What now for the equity markets? The S&P 500 has been contained in a range between 2,550 and 2,875 since late 2017, with the markets not possessing the necessary conviction to send the index out of either side of the range. We have been fed a deluge of macroeconomic news of late - both positive and negative - which might explain the S&P 500's range-bound price action.
In Goldman's view, Apple (AAPL) beating Amazon (AMZN) to take the much-vaulted crown as the first US company to reach an impressive $1 trillion market capitalisation was the "wrong $1 trillion question" the markets should be focusing on. According to the bank's chief equity strategist, David Kostin, the correct $1 trillion question should be "What amount of buyback will companies authorise in 2018?"
To answer that question, Kostin feels US share buyback activity will hit an estimated $1 trillion in 2018, buoyed by tax cuts and strong cash flow growth. This is a tremendous increase of about 46% from 2017.
Goldman estimates that August would be the optimal month for buyback executions by corporations, followed by the month of November. In fact, based on the bank's findings, corporations are likely to execute 66% of share buybacks in the second half of the year, versus 34% in the first half. The main reason given was that almost 80% of companies would have reported earnings by August, which means the blackout period for their buyback operations would have ceased.
Will a surge in corporate buyback activity lift the markets to new highs (for the S&P 500, above 2,875)? Possibly, but which sector would benefit the most from corporate buybacks?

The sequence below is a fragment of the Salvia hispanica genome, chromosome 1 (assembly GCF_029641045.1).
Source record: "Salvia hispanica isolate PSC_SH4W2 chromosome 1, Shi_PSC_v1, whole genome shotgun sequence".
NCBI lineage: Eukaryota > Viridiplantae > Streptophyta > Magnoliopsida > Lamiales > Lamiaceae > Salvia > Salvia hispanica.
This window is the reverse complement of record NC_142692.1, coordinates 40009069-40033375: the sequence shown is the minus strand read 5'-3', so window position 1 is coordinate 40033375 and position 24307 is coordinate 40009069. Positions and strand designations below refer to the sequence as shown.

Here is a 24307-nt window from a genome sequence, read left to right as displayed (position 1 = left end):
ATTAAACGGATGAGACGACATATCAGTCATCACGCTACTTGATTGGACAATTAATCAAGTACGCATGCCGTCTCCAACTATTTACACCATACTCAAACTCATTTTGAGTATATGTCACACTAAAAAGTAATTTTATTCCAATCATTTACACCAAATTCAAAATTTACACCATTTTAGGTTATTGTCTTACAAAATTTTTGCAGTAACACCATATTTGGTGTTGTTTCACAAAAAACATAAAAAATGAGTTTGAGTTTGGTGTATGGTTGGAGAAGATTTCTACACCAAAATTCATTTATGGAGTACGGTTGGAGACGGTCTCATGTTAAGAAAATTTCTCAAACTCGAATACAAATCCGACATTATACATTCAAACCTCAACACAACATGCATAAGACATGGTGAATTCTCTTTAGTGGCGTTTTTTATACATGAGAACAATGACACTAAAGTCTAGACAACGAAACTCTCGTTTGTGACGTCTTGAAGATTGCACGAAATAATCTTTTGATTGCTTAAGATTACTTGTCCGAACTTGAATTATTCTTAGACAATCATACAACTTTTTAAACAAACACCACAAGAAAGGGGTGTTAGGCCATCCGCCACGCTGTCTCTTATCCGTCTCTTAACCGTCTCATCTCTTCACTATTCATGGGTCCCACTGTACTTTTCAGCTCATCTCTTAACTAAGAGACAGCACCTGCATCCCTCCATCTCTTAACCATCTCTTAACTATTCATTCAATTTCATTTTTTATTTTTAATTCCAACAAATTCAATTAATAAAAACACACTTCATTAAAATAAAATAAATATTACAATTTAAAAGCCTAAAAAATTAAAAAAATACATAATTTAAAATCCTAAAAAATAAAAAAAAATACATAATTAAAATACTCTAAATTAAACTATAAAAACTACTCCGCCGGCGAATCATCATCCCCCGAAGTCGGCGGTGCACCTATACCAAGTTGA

On a YTD basis, the Tech sector has actually been the most aggressive sector in terms of corporate share buyback volume, as seen from the chart below, with a volume that is a whopping 3 times higher than second-placed Health Care.
The current Tech earnings season has been characterised so far by a divergence in earnings for the Tech giants, with Facebook (FB) and Netflix (NFLX) disappointing, while Alphabet (GOOG) (GOOGL) and Amazon exceeded expectations for the "FANG" team. Overall, however, earnings for technology stocks have been pretty solid, according to JPMorgan's Kolanovic, who feels the poor results for some Tech stocks were "idiosyncratic, rather than systemic", and he is currently overweight the "oversold" Tech sector.
Poor results from some Tech stocks aside, the behemoth NASDAQ is still up an impressive 10% YTD, which is the best-performing equity index in the developed world save for the Russell 2000.
Now that we find ourselves at the start of August, where we might see a surge in corporate buybacks, investors might want to consider positioning in the Tech sector, which is expected to be the main beneficiary of corporate buyback activity. The NASDAQ finds itself closer to its highs versus the S&P 500, which I interpret as a sign of strength, rather than it being more expensive, as earnings as a whole have been relatively solid thus far. Positioning-wise, it can be argued too that after the recent clear-outs we saw in FB and NFLX, there is a smaller proportion of weaker hands now in the sector.
I would suggest investors going long the NASDAQ via the PowerShares QQQ ETF (QQQ) to obtain broad exposure to the technology sector, which weeds out the risk of sub-par earnings results suddenly hitting the share price of an individual counter (and therefore also foregoing potentially larger upside as well due to diversification). In terms of revenue growth, technology stocks still outpace that of the broad market, which justifies their higher P/E ratio of 26x. In addition, corporate buybacks in 2018 might just give the technology stocks a crucial tailwind going into 2019.
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Disclosure: I/we have no positions in any stocks mentioned, and no plans to initiate any positions within the next 72 hours. I wrote this article myself, and it expresses my own opinions. I am not receiving compensation for it (other than from Seeking Alpha). I have no business relationship with any company whose stock is mentioned in this article.